Dan Kanter has been Justin Bieber's musical director for the last five years, and says he still can't believe his dream gig. Over the summer, the Toronto-based guitarist has made frequent trips home to sit as a judge on YTV's The Next Star – an Idol-type talent contest for JBs in waiting. Here, Kanter shares some of the secrets to his un-Beliebable success (including his best advice for you-know-who)
Even small projects have big pictures
The best advice I've ever received was probably from my father. I grew up going to a lot of musicals because my dad was a director of musical theatre. What he taught was to always look at the big picture of a show. Even when I'm just listening to music, I listen to the music and lyrics, of course, but I'm also considering the production, the musical significance of what I'm listening to. I've always been fascinated by how music works with lights, wardrobe, dancing. My friends in my high-school band used to make fun of me. We'd be rehearsing for a show and I'd say, guys – this is the moment where there would be a big explosion and they'd be like, we're playing in the cafeteria. One of my favourite Bieber songs is called Down to Earth. I remember the first time Justin played it for me: It started with just a piano intro and instantly I pictured him sitting at this white grand piano that rose out of a trap door in an opera sort of fog. I can't believe we were able to do it, but we were. It was awesome.
Every moment is the moment
I've been thinking a lot about Dead Poets Society over the past few days and of my 11th-grade teacher, who taught me "carpe diem." I'm the kind of person who's always looking ahead to the next thing, always thinking about new projects, new challenges. That being said, it's so important to be able to be in the moment and love the moment that I'm in, whether that's the recording studio, writing lyrics, on stage. On the last Bieber tour we would always play this song, One Less Lonely Girl. My part on guitar is somewhat simple, so I really made an effort to look out and scan each section of the crowd and really think about and appreciate where I am in this very moment.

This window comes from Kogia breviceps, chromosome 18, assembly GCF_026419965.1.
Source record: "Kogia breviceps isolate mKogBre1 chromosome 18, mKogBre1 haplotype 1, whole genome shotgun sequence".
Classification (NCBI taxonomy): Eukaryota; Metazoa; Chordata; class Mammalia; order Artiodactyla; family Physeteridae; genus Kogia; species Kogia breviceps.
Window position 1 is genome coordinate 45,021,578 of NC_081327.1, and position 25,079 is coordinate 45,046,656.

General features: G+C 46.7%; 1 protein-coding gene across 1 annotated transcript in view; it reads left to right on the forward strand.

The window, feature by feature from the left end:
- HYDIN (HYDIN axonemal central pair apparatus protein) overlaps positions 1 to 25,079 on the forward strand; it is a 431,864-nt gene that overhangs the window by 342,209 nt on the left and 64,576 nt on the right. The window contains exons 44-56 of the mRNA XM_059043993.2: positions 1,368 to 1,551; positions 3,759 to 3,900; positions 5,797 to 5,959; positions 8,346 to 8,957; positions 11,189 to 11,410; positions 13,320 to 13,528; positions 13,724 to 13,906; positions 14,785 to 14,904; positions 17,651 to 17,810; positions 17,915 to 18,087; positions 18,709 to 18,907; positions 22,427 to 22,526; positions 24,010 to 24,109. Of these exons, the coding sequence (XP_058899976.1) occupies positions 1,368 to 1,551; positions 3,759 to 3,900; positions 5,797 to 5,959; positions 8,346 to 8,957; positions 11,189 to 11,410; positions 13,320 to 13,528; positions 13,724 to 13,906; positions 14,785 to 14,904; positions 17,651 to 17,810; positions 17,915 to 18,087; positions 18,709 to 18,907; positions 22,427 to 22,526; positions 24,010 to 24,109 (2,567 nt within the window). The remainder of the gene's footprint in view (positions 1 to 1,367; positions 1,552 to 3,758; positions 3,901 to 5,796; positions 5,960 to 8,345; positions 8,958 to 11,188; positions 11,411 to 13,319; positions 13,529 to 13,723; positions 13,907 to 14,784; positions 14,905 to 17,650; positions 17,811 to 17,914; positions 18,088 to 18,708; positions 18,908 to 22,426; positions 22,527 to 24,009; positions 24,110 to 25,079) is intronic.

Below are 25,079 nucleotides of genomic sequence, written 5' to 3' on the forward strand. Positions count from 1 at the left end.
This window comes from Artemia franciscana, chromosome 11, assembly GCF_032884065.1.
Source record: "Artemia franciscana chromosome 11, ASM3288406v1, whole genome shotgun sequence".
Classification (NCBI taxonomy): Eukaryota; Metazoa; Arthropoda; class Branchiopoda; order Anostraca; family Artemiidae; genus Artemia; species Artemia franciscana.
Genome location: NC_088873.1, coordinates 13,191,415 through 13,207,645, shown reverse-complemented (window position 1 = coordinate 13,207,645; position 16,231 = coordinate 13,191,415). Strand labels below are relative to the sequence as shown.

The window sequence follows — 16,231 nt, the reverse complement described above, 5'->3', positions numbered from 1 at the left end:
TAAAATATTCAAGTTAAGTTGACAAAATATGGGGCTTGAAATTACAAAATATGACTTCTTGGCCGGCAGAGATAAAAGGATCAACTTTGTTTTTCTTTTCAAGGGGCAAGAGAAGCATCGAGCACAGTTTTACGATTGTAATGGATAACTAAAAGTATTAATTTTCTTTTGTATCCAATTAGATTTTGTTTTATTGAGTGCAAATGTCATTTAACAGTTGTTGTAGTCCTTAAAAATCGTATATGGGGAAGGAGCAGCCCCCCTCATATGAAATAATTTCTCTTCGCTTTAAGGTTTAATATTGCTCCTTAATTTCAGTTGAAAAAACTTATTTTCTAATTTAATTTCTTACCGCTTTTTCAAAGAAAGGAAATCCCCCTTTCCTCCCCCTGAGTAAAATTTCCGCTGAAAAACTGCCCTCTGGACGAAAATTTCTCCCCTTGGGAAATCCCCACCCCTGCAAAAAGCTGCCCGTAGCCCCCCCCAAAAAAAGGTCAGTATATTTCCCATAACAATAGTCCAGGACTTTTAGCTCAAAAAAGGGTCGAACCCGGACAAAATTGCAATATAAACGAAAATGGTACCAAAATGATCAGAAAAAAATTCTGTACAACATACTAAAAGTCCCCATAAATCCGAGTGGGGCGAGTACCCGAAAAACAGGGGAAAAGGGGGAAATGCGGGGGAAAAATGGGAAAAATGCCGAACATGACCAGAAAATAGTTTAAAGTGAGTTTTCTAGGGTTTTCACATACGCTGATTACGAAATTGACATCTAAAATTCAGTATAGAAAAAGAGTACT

There's such a thing as too much practice
There is the saying you hear a lot – practice makes perfect. Practice is definitely so important, so incredibly necessary, but one show is worth 1,000 rehearsals in terms of developing as an artist. It's so important to get out in front of an audience. That's still true for me now and it's definitely true for a kid who is sitting in their room practising – at a certain point to just get out in front of an audience, whether that's a school talent show or a stadium. With some of the kids on The Next Star, they'll get out on stage and I'll see that they're thinking so hard about what they have rehearsed rather than just being in the moment. You have to learn all the theory, but then on stage you have to let go of it and trust that it's kind of been implanted in your subconscious.
It's all about the music
I keep my head on straight by really being a concert addict. It's easy to get crazy and jaded in this industry, but by going to concerts I've always remained a super-huge fan. I think it helps me do my job. Whether I'm writing, producing, directing, I'm always thinking about the audience – me the fan boy. My wife and I are self-proclaimed foodies and we constantly book trips around music and concerts. We love the band Phish and we try to co-ordinate Phish concerts with diners, drive-ins and dives across America. When I see that I have a few days off, the first thing I'll do is go online and see where there is going to be a good concert. I still get excited. I just went to see Metallica in Montreal last week. I took a red eye and I met my wife there for one day to see the show and go to Schwartz's Deli. I get so much energy from that and then I'm so excited to come back and do my job.
Don't get distracted by the bright lights
The best advice I've ever given to Justin is to put the music first. He is such a great musician, performer, writer. It can be easy to get distracted by the bright lights, but ultimately he's in it for the music, not the fame. I think for him there are so many distractions – not just lately but for the rest of his life he can't escape the media. We talk about how it's so important for him to remember the kid in his bedroom posting videos on YouTube and dreaming about this. I think at the end of the day, his fans love him the most for the music, even more than his charm and good looks. That's what's going to live on, not the things you read in the headlines.
Belieber and proud of it
I'm totally proud if people want to identify me as Justin Bieber's musical director or Justin Bieber's guitar guy. That's who I am. I've been with Justin for a half decade now and the team is like family. I'm lucky that this has given me the opportunity to do other stuff – being a judge on The Next Star, making music with Bob Weir from the Grateful Dead. Being the front guy is not something that I ever wanted. I care about being respected by people in the industry, but I love being behind the scenes, being the silhouette and still getting to be such a part of everything. The fans, the Beliebers, are really the best. Even when they're singing Baby outside the hotel all night and I get no sleep, I still love them.
The Next Star airs Mondays at 7 p.m. on YTV.
This interview has been condensed and edited by Courtney Shea.